Thursday, February 23, 2012


The most difficult process of selecting an eatery, when a family goes for an outing for food, is the quality of food served though cleanliness and safety also are factors that do weigh in the minds of customers. Recent trend in India is for the catering joints to raise the prices of items served, indiscriminately for no rhyme or reason, though the food inflation has dipped into the negative zone. Even a small restaurant is charging its customers exorbitantly making it difficult for low income families to eat outside their home more frequently. Pressure of work, inadequate leisure time and other compulsions make outside eating inevitable whether one likes it or not. Under such a difficult situation there is an urgent need for making the cateing sector realize the folly of continuing with such a suicidal course of "killing the Goose that lays golden egg". To some extent the street vendors are providing relief to such harassed citizens by serving foods at reasonable price though their preparation and serving environment cannot be called satisfactory.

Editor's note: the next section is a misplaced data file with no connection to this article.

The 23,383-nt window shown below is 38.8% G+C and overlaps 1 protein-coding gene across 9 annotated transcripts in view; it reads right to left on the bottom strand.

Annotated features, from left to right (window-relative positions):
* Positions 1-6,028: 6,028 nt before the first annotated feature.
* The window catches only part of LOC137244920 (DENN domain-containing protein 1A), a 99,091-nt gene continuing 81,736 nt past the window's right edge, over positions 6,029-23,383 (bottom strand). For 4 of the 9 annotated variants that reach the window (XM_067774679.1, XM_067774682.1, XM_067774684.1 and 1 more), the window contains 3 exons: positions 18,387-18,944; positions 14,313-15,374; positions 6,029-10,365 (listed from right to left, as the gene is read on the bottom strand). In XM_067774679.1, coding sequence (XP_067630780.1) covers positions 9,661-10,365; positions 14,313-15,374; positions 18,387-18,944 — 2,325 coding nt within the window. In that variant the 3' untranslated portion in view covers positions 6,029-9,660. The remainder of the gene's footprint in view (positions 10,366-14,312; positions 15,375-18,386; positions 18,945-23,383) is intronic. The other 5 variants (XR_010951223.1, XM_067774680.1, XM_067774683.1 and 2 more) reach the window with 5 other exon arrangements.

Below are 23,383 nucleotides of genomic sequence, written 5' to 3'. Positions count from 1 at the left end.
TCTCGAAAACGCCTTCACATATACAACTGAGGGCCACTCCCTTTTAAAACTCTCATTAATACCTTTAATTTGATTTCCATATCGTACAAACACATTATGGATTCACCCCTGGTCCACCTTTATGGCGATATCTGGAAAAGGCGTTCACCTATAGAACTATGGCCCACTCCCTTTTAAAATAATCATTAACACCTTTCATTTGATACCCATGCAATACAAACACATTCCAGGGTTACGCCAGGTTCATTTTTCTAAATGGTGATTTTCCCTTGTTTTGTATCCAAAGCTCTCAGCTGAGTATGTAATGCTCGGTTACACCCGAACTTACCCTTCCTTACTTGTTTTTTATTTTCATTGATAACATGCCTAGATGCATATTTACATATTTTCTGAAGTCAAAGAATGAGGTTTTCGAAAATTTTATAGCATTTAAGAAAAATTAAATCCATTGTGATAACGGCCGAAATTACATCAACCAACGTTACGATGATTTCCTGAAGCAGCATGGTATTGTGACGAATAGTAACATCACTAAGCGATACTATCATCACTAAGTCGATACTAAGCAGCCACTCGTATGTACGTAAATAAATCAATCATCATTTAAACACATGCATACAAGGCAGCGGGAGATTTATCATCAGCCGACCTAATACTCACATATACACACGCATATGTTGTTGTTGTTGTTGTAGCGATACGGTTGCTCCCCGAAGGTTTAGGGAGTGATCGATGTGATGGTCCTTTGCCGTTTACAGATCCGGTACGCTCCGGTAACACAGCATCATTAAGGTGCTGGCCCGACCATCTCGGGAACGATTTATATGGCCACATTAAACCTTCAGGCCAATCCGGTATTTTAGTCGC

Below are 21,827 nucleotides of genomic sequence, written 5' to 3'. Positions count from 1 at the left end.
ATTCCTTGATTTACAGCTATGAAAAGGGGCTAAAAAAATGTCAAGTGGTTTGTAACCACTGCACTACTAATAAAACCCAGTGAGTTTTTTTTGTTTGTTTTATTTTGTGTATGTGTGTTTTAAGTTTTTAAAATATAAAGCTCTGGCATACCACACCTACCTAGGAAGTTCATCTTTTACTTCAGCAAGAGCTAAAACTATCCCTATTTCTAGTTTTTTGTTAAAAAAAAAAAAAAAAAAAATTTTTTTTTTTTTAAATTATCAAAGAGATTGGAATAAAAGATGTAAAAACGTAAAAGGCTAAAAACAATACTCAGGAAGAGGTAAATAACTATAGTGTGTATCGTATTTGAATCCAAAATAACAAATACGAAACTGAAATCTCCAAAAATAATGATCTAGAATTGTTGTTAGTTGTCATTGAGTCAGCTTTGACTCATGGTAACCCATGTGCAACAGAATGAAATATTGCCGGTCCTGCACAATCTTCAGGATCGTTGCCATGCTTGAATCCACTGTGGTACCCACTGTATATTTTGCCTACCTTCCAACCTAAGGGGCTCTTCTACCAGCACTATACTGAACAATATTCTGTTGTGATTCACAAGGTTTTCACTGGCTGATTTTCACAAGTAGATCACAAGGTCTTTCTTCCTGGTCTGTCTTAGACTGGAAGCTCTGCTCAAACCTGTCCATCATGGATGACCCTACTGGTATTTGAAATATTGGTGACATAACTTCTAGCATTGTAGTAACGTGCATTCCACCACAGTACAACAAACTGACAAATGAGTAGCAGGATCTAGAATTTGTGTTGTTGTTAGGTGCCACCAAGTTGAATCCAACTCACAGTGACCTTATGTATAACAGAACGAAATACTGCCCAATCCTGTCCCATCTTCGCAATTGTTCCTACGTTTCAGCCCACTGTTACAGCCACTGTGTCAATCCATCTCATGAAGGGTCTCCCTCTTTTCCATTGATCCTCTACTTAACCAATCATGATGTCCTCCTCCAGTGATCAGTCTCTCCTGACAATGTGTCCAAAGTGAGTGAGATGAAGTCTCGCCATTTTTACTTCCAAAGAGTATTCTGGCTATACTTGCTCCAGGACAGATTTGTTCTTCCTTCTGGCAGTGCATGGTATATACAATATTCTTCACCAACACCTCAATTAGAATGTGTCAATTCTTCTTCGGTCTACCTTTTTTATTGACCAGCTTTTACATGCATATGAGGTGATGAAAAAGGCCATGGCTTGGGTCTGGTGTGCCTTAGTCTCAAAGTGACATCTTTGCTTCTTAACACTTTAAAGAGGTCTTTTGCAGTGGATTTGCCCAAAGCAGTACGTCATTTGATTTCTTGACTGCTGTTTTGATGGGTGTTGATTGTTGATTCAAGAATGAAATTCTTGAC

In spite of lot of talk and after hundreds of conferences on street foods, nothing precious has happened to modernize the street vending sector and most vendors in almost all cities and towns across the country continue in despicable state. Surprisingly their clientele is only growing by leaps and bounds and they include even well heeled people who just cannot resist the hot steaming food and many tasty preparations doled out by them. In countries like Malaysia, Pakistan etc there are food plazas in strategic places where the erstwhile street vendors are aggregated into a single place, easy and convenient for the customers. These plazas are adequately equipped with the necessary wherewithal to maintain good hygiene and sanitation besides other facilities so necessary to prevent food related episodes of serious nature occuring. This trend is yet to appear in India and the haphazard  street vending food industry continues to languish with potential danger to the health of millions of regular customers.